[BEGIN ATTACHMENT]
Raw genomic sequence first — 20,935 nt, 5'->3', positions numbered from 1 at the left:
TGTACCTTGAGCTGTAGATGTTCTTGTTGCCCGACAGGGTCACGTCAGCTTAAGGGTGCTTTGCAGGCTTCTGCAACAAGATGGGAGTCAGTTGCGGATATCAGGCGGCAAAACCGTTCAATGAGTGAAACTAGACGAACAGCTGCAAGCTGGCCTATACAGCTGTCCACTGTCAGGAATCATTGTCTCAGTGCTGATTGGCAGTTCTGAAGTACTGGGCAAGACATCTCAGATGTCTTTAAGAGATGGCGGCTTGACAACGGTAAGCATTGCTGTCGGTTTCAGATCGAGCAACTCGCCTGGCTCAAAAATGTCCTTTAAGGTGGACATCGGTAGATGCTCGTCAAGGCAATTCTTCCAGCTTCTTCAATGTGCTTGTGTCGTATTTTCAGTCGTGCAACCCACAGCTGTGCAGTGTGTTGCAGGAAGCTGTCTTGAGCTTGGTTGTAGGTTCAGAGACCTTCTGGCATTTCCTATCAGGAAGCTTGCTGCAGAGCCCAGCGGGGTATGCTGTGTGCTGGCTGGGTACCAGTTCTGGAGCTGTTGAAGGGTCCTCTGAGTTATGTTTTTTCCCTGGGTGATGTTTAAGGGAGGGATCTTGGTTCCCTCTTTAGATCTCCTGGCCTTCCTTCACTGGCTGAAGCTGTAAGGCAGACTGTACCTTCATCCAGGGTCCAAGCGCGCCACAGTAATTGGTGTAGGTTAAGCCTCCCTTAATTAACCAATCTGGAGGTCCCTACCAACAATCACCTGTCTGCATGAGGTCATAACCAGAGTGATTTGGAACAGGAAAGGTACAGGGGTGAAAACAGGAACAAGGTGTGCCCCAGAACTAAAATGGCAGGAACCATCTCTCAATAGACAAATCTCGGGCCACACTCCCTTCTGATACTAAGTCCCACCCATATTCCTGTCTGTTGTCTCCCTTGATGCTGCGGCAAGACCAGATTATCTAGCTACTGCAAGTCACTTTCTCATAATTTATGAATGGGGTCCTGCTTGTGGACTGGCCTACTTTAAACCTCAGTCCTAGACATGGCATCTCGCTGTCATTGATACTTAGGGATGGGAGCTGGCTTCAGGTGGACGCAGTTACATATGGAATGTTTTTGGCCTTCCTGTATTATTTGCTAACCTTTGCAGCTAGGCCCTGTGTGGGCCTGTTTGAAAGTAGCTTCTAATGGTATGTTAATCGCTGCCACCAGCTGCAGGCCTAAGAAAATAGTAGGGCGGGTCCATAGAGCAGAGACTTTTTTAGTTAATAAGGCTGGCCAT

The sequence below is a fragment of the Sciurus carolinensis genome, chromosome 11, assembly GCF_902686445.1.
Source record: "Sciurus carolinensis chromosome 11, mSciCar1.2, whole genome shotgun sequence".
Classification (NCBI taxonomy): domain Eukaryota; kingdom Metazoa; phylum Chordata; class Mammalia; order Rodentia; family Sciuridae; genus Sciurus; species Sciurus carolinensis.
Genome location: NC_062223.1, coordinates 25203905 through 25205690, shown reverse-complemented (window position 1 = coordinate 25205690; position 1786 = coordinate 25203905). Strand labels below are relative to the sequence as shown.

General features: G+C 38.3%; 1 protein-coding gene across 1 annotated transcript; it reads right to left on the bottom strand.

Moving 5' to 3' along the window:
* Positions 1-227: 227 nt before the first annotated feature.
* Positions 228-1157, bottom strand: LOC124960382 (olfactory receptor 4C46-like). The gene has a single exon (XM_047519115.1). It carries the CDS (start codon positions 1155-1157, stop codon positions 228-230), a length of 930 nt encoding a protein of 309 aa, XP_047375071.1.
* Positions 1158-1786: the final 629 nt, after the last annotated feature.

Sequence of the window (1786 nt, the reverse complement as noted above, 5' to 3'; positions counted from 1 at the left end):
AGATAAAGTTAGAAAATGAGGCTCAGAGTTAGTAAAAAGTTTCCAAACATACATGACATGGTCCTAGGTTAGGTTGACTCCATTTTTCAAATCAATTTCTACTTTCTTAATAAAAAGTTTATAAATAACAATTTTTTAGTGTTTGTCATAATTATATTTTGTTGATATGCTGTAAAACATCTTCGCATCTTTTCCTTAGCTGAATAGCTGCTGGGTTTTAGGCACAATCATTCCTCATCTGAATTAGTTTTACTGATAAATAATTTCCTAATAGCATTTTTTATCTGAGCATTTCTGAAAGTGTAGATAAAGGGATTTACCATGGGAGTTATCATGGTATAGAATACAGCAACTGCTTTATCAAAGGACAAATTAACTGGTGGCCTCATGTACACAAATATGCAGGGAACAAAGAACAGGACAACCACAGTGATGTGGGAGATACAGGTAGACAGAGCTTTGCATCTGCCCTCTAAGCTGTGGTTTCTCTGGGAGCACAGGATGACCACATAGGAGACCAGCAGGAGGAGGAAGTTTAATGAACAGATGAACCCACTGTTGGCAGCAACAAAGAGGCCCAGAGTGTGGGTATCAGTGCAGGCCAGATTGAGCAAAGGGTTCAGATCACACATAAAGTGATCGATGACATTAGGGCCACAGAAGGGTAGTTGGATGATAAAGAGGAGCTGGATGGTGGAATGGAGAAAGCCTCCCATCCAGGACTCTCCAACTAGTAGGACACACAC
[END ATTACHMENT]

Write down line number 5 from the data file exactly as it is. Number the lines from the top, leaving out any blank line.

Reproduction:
Classification (NCBI taxonomy): domain Eukaryota; kingdom Metazoa; phylum Chordata; class Mammalia; order Rodentia; family Sciuridae; genus Sciurus; species Sciurus carolinensis.